Santosh Bakaya: The Uncanny and I

Santosh Bakaya

Ask Baby


“Oh mummy, how can this be possible? This appears to be a figment of your imagination. ”
 I rejoined with an incredulous chuckle when my mother  related an incident when my parents  had left, Srinagar, Kashmir,  our home state,  in search of greener pastures and father  had landed a lecturer’s job in the prestigious  St. John’s College , Agra in Uttar Pradesh.  
Soon after relocating, my mother fell sick, and the doctors consulted, despite their best efforts, could do nothing.  Some even predicted in sepulchral tones, that only a miracle could help her now. The family was devastated. My grandmother said that they shouldn’t have left Kashmir at all [it was after all their Jannat] and everyone hoped and prayed for a miracle. 
Then the miracle happened.
One day, as she drifted into sleep, she had a dream.
 
“Is there a Dr. Sarkar in Agra?”  She asked father the next morning.
“Yes, there is, and a very compassionate one.”
“Does he wear spectacles and a dhoti and kurta?
“I haven’t seen him, but ….”
 “But I have!”
“Where?” Dad asked, bewildered. 
Then she related her dream. 
“Yesterday night, as I closed my eyes, a pleasant looking, short structured man, wearing spectacles and neatly attired in a dhoti and kurta appeared before me with a shy smile on his face.
“Don’t worry, beta, I am Dr.  Sarkar.  Please do come to meet me, I will give you some medicines, you will be absolutely fine.”
“Huh?”
“This is my address. He said, handing me a piece of paper, and then he disappeared, but I don’t remember his address”. 
“It was only a dream, but no harm in trying, Dr. Sarkar is a famous doctor, anyone will tell us his address.”  My dad, though a rationalist, for once, did not laugh away the dream, but decided to go ahead with what the pleasant faced doctor had mentioned in the dream.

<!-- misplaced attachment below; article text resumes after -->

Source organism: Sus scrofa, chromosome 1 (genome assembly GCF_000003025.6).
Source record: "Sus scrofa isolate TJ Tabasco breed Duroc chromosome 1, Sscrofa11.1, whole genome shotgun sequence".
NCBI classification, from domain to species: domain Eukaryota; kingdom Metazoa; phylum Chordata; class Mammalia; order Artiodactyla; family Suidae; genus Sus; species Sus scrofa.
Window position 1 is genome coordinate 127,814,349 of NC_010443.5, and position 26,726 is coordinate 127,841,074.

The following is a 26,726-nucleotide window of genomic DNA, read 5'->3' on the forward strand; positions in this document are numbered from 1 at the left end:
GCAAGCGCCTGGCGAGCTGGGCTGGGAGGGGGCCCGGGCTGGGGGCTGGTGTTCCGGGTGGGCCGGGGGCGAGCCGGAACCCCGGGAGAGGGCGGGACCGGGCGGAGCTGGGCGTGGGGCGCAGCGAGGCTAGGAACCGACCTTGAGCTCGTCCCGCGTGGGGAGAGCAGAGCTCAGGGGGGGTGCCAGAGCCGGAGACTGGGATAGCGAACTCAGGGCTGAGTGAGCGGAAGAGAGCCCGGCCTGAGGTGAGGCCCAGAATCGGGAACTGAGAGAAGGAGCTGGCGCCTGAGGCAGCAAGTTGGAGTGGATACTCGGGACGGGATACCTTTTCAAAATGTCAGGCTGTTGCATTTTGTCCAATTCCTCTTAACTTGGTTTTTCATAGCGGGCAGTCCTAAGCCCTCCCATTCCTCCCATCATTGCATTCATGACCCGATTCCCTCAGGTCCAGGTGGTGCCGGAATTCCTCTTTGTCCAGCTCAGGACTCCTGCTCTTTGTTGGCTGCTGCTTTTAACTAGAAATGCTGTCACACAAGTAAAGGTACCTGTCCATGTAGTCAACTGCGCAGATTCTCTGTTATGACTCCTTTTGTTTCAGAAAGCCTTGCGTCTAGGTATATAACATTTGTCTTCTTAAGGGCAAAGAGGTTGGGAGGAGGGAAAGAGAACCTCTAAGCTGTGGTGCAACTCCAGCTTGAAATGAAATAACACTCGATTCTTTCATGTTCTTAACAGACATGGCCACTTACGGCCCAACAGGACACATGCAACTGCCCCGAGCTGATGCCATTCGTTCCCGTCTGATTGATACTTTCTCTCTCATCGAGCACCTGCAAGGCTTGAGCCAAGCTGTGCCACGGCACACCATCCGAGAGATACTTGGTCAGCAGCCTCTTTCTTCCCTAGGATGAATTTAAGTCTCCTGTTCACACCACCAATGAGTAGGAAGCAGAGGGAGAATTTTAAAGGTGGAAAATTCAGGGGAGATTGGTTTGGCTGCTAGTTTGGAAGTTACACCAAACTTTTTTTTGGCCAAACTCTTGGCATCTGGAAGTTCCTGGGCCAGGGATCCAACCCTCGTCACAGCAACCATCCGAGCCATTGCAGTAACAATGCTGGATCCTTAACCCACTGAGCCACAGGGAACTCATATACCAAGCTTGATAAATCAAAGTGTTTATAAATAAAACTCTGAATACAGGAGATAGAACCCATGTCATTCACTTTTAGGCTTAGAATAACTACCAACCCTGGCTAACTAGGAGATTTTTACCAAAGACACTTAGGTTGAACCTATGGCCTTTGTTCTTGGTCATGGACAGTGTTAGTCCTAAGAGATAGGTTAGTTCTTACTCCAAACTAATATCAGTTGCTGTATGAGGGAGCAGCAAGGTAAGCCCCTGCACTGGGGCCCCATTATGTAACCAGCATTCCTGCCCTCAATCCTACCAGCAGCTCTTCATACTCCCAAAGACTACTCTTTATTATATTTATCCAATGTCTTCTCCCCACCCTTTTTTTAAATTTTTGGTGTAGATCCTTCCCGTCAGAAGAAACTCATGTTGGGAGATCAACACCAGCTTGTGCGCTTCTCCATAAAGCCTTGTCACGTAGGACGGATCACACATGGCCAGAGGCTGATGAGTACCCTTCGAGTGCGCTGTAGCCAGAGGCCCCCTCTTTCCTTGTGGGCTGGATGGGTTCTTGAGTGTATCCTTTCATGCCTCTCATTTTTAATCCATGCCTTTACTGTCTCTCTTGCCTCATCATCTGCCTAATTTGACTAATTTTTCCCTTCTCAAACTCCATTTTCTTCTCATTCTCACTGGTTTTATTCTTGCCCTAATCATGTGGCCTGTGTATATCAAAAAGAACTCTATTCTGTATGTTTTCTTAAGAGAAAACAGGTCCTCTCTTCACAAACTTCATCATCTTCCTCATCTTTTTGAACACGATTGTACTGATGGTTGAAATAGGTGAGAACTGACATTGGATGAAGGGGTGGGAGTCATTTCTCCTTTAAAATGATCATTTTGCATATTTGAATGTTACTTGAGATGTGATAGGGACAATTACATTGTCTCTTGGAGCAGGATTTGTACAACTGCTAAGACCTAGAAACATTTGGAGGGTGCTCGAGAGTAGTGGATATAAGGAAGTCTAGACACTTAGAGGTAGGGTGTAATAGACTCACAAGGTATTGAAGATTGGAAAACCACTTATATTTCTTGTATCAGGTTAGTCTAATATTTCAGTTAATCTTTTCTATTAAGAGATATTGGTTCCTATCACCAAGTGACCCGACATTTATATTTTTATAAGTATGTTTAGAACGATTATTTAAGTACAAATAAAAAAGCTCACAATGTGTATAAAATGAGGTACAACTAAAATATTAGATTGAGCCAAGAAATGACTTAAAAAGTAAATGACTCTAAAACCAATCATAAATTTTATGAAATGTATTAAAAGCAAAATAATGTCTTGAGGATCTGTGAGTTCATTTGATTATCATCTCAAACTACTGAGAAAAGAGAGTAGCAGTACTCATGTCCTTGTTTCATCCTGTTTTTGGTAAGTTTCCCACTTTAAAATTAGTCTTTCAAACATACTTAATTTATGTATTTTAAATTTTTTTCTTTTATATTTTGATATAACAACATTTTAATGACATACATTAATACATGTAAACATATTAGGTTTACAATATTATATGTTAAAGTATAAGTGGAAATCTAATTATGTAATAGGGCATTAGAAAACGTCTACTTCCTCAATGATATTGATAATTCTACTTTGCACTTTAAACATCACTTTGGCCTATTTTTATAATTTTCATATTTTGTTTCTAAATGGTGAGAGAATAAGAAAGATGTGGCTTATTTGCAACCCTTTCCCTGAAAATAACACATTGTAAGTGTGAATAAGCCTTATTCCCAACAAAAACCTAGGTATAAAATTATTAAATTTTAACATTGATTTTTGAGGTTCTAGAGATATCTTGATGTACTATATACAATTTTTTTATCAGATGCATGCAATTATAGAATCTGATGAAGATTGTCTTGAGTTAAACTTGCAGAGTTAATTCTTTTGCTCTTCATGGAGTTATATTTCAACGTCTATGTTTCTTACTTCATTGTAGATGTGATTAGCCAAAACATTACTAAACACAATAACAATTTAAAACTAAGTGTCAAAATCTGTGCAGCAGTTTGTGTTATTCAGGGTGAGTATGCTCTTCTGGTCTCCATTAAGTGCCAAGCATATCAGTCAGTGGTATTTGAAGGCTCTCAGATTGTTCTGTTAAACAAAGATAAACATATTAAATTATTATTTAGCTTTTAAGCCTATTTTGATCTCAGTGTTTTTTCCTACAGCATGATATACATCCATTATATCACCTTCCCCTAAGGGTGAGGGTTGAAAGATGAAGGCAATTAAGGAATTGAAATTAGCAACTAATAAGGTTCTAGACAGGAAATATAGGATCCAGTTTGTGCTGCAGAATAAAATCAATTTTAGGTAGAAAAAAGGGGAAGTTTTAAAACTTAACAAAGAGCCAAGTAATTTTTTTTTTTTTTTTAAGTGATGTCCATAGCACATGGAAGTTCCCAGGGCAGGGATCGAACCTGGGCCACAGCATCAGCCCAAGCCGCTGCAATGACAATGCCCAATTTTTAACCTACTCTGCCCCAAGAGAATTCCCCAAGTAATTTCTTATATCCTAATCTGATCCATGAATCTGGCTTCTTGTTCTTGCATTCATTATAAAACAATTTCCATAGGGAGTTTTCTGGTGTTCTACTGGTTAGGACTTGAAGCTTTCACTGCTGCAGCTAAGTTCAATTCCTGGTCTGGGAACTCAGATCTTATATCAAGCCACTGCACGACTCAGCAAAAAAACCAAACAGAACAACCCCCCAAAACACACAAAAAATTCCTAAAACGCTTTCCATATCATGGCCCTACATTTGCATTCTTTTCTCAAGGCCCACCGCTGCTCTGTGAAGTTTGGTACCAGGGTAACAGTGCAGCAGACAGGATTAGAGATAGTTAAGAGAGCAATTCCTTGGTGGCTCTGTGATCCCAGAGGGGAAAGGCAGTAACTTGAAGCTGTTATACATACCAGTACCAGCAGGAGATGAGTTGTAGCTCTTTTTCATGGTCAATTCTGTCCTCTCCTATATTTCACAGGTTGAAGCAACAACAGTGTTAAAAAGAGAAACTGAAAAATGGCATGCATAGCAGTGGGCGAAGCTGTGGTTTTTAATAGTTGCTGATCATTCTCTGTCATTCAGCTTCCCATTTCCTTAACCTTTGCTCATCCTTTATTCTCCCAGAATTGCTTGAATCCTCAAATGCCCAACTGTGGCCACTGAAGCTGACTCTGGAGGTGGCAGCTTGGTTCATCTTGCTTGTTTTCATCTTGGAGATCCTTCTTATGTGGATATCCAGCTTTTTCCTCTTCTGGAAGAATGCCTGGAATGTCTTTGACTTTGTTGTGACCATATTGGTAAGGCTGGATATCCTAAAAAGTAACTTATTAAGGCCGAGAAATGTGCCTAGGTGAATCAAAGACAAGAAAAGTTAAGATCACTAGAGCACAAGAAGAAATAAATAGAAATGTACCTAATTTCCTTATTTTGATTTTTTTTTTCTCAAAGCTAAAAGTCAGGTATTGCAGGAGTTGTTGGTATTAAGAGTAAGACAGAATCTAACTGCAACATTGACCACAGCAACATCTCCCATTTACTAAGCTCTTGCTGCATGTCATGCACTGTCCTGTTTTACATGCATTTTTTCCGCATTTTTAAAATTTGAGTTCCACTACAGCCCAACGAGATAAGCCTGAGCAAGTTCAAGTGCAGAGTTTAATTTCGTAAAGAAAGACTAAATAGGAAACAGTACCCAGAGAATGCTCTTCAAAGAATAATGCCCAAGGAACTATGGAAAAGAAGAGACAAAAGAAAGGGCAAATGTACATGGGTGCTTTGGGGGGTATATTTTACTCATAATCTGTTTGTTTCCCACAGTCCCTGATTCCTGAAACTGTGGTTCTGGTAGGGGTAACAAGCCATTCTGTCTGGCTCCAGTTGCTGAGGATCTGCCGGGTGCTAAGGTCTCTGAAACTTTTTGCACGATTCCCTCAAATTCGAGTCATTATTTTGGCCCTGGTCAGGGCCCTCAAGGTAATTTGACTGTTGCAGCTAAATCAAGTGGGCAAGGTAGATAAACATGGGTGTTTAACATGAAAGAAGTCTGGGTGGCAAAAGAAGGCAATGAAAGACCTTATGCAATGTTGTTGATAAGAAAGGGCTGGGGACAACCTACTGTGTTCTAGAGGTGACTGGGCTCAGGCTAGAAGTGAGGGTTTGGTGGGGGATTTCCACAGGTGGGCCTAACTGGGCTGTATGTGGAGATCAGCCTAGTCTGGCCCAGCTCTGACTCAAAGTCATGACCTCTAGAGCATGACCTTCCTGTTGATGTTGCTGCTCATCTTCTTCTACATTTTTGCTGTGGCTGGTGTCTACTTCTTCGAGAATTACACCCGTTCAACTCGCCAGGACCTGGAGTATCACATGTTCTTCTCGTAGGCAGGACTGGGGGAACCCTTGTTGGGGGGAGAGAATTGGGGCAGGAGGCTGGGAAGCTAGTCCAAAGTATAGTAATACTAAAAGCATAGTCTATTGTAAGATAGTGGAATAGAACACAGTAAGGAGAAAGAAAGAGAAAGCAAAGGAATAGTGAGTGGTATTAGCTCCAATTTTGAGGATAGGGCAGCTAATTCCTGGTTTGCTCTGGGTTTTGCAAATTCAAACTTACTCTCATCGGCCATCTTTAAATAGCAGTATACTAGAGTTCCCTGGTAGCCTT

It was not difficult to know of Dr. Sarkar’s whereabouts. So, the very next day, my parents were at Dr. Sarkar’s clinic, the dhoti clad, pleasant faced doctor, peering at them in bespectacled amusement as mother related her dream to him.
“Some things cannot be explained,” he said handing her a prescription, which he said, would cure her in a fortnight. 
“If the malady persists, do come again, beti”. He insisted.
They did not go again, as she was cured, but they called him to give him the latest update and thanked him profusely.

That was long, long ago, even before I was born. 
But when I was born, I turned out to be a brat. Even the nuns in the school maintained that they had never seen a greater brat. 
But I was a brat, with an extra-sensory- perception, which was initially laughed off by folks at home, but gradually, taken seriously.
 If anything was lost, the stock remark was, “Ask Baby.” 
And sure enough, I had the uncanny power of seeing the elusive things in my dreams- be it a pair of scissors, a cricket ball, a misplaced book or a misplaced shoe. 
The next day, amid an air of suspense and with the required dramatic pauses, I would reveal that the cricket ball was behind the bougainvillea bushes, the pair of scissors lying near papa’s wastepaper basket, the misplaced shoe inside Nipper’s kennel, and the elusive book on the right hand corner of the topmost shelf of the book case in Papa’s study.  I had seen all the lost items in my dreams!